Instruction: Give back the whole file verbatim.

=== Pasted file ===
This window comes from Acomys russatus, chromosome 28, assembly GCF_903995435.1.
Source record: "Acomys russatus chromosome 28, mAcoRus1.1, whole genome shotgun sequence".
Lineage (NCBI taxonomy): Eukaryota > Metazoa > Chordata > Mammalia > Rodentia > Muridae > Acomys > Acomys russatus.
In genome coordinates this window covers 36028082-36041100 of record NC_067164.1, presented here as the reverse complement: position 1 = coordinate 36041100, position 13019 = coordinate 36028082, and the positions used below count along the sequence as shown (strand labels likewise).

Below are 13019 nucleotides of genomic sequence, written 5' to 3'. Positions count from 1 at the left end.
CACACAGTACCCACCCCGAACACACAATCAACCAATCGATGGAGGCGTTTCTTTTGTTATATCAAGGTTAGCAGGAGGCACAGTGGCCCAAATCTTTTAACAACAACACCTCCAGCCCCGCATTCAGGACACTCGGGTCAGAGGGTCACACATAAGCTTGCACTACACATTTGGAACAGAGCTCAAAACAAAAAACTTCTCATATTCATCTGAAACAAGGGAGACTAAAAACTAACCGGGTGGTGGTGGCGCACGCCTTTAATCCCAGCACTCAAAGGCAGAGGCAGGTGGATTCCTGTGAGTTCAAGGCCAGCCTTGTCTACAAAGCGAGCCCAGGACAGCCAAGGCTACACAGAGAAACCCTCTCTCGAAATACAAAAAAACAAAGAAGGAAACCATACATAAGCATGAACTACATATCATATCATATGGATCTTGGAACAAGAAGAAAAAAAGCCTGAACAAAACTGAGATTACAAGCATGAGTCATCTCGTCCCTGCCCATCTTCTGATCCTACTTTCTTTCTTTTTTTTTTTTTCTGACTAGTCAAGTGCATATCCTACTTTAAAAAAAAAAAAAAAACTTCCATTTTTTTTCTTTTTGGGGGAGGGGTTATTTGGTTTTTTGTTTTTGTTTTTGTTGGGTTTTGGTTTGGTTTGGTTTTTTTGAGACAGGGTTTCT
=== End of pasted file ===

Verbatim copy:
This window comes from Acomys russatus, chromosome 28, assembly GCF_903995435.1.
Source record: "Acomys russatus chromosome 28, mAcoRus1.1, whole genome shotgun sequence".
Lineage (NCBI taxonomy): Eukaryota > Metazoa > Chordata > Mammalia > Rodentia > Muridae > Acomys > Acomys russatus.
In genome coordinates this window covers 36028082-36041100 of record NC_067164.1, presented here as the reverse complement: position 1 = coordinate 36041100, position 13019 = coordinate 36028082, and the positions used below count along the sequence as shown (strand labels likewise).

Below are 13019 nucleotides of genomic sequence, written 5' to 3'. Positions count from 1 at the left end.
CACACAGTACCCACCCCGAACACACAATCAACCAATCGATGGAGGCGTTTCTTTTGTTATATCAAGGTTAGCAGGAGGCACAGTGGCCCAAATCTTTTAACAACAACACCTCCAGCCCCGCATTCAGGACACTCGGGTCAGAGGGTCACACATAAGCTTGCACTACACATTTGGAACAGAGCTCAAAACAAAAAACTTCTCATATTCATCTGAAACAAGGGAGACTAAAAACTAACCGGGTGGTGGTGGCGCACGCCTTTAATCCCAGCACTCAAAGGCAGAGGCAGGTGGATTCCTGTGAGTTCAAGGCCAGCCTTGTCTACAAAGCGAGCCCAGGACAGCCAAGGCTACACAGAGAAACCCTCTCTCGAAATACAAAAAAACAAAGAAGGAAACCATACATAAGCATGAACTACATATCATATCATATGGATCTTGGAACAAGAAGAAAAAAAGCCTGAACAAAACTGAGATTACAAGCATGAGTCATCTCGTCCCTGCCCATCTTCTGATCCTACTTTCTTTCTTTTTTTTTTTTTCTGACTAGTCAAGTGCATATCCTACTTTAAAAAAAAAAAAAAAACTTCCATTTTTTTTCTTTTTGGGGGAGGGGTTATTTGGTTTTTTGTTTTTGTTTTTGTTGGGTTTTGGTTTGGTTTGGTTTTTTTGAGACAGGGTTTCT